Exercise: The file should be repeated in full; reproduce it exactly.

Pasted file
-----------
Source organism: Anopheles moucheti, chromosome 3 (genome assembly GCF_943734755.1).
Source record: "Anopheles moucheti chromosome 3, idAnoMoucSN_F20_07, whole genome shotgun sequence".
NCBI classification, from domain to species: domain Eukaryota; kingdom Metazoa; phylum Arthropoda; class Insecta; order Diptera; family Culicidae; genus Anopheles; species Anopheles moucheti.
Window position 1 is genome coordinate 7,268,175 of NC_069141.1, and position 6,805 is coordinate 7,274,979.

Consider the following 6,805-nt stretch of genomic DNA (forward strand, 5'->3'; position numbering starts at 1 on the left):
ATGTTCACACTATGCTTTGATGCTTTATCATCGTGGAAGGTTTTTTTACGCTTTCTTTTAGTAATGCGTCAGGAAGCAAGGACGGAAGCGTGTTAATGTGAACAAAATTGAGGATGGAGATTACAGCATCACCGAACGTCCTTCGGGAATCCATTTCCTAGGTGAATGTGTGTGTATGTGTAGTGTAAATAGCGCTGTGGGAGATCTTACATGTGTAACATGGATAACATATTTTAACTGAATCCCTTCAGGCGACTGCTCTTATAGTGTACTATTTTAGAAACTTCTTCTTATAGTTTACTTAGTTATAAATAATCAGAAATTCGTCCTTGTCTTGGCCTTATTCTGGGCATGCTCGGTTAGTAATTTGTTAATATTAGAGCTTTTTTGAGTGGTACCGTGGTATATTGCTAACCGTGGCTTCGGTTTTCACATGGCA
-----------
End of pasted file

Source organism: Anopheles moucheti, chromosome 3 (genome assembly GCF_943734755.1).
Source record: "Anopheles moucheti chromosome 3, idAnoMoucSN_F20_07, whole genome shotgun sequence".
NCBI classification, from domain to species: domain Eukaryota; kingdom Metazoa; phylum Arthropoda; class Insecta; order Diptera; family Culicidae; genus Anopheles; species Anopheles moucheti.
Window position 1 is genome coordinate 7,268,175 of NC_069141.1, and position 6,805 is coordinate 7,274,979.

Consider the following 6,805-nt stretch of genomic DNA (forward strand, 5'->3'; position numbering starts at 1 on the left):
ATGTTCACACTATGCTTTGATGCTTTATCATCGTGGAAGGTTTTTTTACGCTTTCTTTTAGTAATGCGTCAGGAAGCAAGGACGGAAGCGTGTTAATGTGAACAAAATTGAGGATGGAGATTACAGCATCACCGAACGTCCTTCGGGAATCCATTTCCTAGGTGAATGTGTGTGTATGTGTAGTGTAAATAGCGCTGTGGGAGATCTTACATGTGTAACATGGATAACATATTTTAACTGAATCCCTTCAGGCGACTGCTCTTATAGTGTACTATTTTAGAAACTTCTTCTTATAGTTTACTTAGTTATAAATAATCAGAAATTCGTCCTTGTCTTGGCCTTATTCTGGGCATGCTCGGTTAGTAATTTGTTAATATTAGAGCTTTTTTGAGTGGTACCGTGGTATATTGCTAACCGTGGCTTCGGTTTTCACATGGCA